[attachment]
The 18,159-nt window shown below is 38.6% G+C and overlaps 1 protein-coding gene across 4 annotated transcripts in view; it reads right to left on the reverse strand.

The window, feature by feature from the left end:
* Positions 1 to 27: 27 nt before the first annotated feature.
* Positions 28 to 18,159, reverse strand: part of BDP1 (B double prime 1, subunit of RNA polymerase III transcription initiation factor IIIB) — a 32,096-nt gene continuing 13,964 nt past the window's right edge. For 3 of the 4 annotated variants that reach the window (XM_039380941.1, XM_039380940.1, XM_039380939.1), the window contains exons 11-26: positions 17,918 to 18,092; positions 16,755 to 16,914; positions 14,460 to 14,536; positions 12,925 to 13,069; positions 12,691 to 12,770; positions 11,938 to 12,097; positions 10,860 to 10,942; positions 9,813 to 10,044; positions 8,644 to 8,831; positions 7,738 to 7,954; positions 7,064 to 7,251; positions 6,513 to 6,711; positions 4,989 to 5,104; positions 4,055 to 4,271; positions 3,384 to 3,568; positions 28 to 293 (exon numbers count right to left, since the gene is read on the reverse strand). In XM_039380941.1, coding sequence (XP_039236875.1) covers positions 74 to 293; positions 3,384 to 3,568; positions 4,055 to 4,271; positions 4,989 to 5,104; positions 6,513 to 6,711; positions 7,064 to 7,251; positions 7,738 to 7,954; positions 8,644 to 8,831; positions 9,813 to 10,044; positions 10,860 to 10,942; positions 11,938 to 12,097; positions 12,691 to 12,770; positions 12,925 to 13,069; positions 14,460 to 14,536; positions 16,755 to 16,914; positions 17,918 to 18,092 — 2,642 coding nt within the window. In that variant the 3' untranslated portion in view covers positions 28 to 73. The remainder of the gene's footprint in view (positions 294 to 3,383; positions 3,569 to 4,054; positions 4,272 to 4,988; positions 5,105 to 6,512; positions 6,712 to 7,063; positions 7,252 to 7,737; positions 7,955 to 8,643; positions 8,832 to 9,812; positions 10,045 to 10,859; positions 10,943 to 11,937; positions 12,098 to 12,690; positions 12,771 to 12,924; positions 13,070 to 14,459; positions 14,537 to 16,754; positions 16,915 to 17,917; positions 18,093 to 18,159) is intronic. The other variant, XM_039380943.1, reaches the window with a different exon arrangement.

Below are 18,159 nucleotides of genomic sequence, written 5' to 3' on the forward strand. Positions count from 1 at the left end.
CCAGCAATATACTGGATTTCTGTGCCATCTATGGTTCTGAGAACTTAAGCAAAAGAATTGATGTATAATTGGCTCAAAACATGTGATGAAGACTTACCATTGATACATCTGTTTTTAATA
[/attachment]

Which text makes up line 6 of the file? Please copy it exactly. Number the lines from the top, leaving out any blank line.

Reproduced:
CCAGCAATATACTGGATTTCTGTGCCATCTATGGTTCTGAGAACTTAAGCAAAAGAATTGATGTATAATTGGCTCAAAACATGTGATGAAGACTTACCATTGATACATCTGTTTTTAATA